JPY Drops, Nikkei Pops As Japanese Trade Balance Nears Record Deficit (36th In A Row)

Tyler Durden's picture

Another month, another colossal miss for the "waiting-for-the-j-curve" Japanese trade balance. At 1.7tn, this month's adjusted trade balance is the 2nd largest on record, and is the 36th month in a row - the worst March deficit ever. Exports missed dramatically (+1.8% vs 6.5% expected) so, so much for devaluation driving competitiveness in a globally interdependent product development cycle - nearly the lowest YoY gain in exports since Abenomics began. Imports rose more than expected (+18.1% vs 16.2%) as the devalued JPY makes living standards more difficult to maintain. The result of this dismal data - JPY weakness which can mean only one thing - a 120 point rally in the Nikkei.

 

Export growth is collapsing... as imports surge as a devalued JPY makes the picture for importing everything uglier and uglier... (as Goldman notes, growth in the import value of mineral fuels such as crude oil and LNG re-accelerated to +14.8% in March (February: +4.2%))

 

 

Which leaves the trade deficit near record lows for the 36th month in a row...

 

As we have noted previously, the J-Curve ain't coming...

On the terrible missing J-Curve (via Patrick Barron of the Ludwig von Mises Institute of Canada):

Perhaps I can shed some light on Japanese Prime Minister Abe’s missing J-curve; i.e., why Japan’s trade deficit seems to be increasing rather than decreasing after massive monetary intervention to reduce the purchasing power of the yen. Monetary debasement does NOT result in an economic recovery, because no nation can force another to pay for its recovery.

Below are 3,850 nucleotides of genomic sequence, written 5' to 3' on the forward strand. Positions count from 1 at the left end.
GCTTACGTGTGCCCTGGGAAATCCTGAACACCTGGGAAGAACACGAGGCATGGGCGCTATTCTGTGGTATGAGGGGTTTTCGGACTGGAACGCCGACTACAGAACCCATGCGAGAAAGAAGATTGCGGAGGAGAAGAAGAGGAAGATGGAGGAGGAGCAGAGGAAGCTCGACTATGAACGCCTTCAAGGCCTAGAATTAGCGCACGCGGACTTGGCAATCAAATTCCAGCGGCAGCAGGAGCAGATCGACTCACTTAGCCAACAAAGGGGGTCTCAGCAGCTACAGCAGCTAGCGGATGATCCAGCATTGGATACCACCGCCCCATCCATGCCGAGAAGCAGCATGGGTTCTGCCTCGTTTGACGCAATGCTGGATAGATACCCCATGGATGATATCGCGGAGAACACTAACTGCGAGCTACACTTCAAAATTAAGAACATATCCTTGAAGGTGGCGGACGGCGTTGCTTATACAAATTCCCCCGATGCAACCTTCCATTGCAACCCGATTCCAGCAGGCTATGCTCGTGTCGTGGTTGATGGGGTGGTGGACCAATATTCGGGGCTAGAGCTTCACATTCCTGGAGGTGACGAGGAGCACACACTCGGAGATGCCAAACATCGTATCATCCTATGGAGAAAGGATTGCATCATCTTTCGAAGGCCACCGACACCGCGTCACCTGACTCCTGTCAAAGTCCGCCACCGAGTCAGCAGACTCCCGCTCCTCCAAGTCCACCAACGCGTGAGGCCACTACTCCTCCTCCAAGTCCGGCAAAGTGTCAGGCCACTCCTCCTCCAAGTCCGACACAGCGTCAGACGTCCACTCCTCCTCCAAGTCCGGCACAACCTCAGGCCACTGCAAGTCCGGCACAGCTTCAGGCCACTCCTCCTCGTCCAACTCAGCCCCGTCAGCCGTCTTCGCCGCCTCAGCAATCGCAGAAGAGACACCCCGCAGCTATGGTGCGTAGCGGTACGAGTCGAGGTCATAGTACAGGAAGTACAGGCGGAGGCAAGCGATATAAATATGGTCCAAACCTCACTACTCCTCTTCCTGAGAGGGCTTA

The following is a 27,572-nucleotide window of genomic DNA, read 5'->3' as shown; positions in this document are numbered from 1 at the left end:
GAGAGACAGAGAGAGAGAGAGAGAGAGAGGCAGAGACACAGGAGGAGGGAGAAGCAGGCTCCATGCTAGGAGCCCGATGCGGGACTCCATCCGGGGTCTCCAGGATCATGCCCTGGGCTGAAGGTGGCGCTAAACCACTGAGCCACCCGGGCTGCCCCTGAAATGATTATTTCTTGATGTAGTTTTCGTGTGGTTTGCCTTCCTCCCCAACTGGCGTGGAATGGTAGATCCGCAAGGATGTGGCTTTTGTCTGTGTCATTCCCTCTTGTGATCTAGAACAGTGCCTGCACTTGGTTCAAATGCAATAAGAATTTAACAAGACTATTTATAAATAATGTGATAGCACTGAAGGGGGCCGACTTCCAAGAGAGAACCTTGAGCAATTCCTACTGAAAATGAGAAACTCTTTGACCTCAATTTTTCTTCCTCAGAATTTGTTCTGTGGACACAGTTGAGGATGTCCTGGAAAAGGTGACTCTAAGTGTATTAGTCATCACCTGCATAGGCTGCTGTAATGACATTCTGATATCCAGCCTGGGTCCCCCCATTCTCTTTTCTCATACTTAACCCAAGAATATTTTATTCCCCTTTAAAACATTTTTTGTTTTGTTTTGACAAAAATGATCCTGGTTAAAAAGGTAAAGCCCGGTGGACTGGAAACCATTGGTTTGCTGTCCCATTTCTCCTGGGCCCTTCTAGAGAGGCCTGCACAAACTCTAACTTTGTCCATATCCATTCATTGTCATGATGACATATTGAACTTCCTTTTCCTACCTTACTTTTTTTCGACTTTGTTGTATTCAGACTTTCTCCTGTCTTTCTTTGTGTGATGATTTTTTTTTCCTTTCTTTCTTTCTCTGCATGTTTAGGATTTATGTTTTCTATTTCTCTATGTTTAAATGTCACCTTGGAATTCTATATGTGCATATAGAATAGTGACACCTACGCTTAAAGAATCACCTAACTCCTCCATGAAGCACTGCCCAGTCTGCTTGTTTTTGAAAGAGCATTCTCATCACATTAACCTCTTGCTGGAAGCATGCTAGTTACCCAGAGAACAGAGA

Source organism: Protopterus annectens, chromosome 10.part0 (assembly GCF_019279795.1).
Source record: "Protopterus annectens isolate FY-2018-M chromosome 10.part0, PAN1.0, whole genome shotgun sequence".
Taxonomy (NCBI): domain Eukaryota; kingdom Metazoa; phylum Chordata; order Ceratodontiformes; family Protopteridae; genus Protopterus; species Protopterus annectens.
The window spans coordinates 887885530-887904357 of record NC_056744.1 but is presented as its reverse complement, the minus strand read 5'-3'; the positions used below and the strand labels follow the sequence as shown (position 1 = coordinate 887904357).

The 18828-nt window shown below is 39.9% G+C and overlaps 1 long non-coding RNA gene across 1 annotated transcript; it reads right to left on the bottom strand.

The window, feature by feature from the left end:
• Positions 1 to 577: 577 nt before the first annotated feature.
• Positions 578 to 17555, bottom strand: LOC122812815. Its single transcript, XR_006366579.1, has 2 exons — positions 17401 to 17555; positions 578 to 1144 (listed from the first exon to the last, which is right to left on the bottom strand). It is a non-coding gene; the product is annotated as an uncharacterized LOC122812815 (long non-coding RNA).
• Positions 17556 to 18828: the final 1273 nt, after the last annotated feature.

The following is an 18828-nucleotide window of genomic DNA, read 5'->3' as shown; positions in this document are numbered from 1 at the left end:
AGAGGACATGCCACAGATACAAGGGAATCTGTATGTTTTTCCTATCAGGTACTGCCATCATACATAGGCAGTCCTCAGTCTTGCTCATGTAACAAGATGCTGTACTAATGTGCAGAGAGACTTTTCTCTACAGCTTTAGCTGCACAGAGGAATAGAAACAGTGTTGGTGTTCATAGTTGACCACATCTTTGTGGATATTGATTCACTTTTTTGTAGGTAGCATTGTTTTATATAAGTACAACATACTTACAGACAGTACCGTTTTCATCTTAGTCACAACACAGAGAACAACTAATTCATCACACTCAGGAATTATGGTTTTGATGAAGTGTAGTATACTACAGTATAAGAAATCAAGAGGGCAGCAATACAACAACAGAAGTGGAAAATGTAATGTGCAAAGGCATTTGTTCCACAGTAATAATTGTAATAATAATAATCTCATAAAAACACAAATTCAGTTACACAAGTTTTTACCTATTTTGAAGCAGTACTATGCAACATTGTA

Monetary debasement transfers wealth within an economy by subsidizing exports at the expense of the entire economy, but this effect is delayed as the new money works it way from first receivers of the new money to later receivers. The BOJ gives more yen to buyers using dollars, euros, and other currencies, as the article states, but this is nothing more than a gift to foreigners that is funneled through exporters. Because exporters are the first receivers of the new money, they buy resources at existing prices and make large profits. As most have noted, exporters have seen a surge in their share prices, but this is exactly what one should expect when government taxes all to give to the few.

 

Eventually the monetary debasement raises all costs and this initial benefit to exporters vanishes. Then the country is left with a depleted capital base and a higher price level. What a great policy!

 

The good news is that Japan does know how to rebuild its economy. It did it the old-fashioned way seventy years ago–hard work and savings.

And the latest joke from Asian trading floors: "when asked what he thought of the recovery, Shinzo Abe responded "Depends!""

 

The result...

 

Worst news is awesome news... well played BoJ... Of course, Abe needs that stock market higher...

  • *ABE CABINET SUPPORT DROPS 6 PPTS TO 49% IN APRIL: MAINICHI POLL

As its clear the people are losing faith in his magic

And then Goldman Sachs gives up the J-Curve...

Trade balance to remain in the red, significant delay in J curve effect: We expect the trade balance to remain in the red in the long term. We see a gradual improvement over time in line with recovery in the US economy and elsewhere, but with the boost to export volumes from yen depreciation weakening and structural changes evident in imports, including higher electrical machinery imports, we believe the pace of that improvement will be far more modest than in past periods of yen weakness.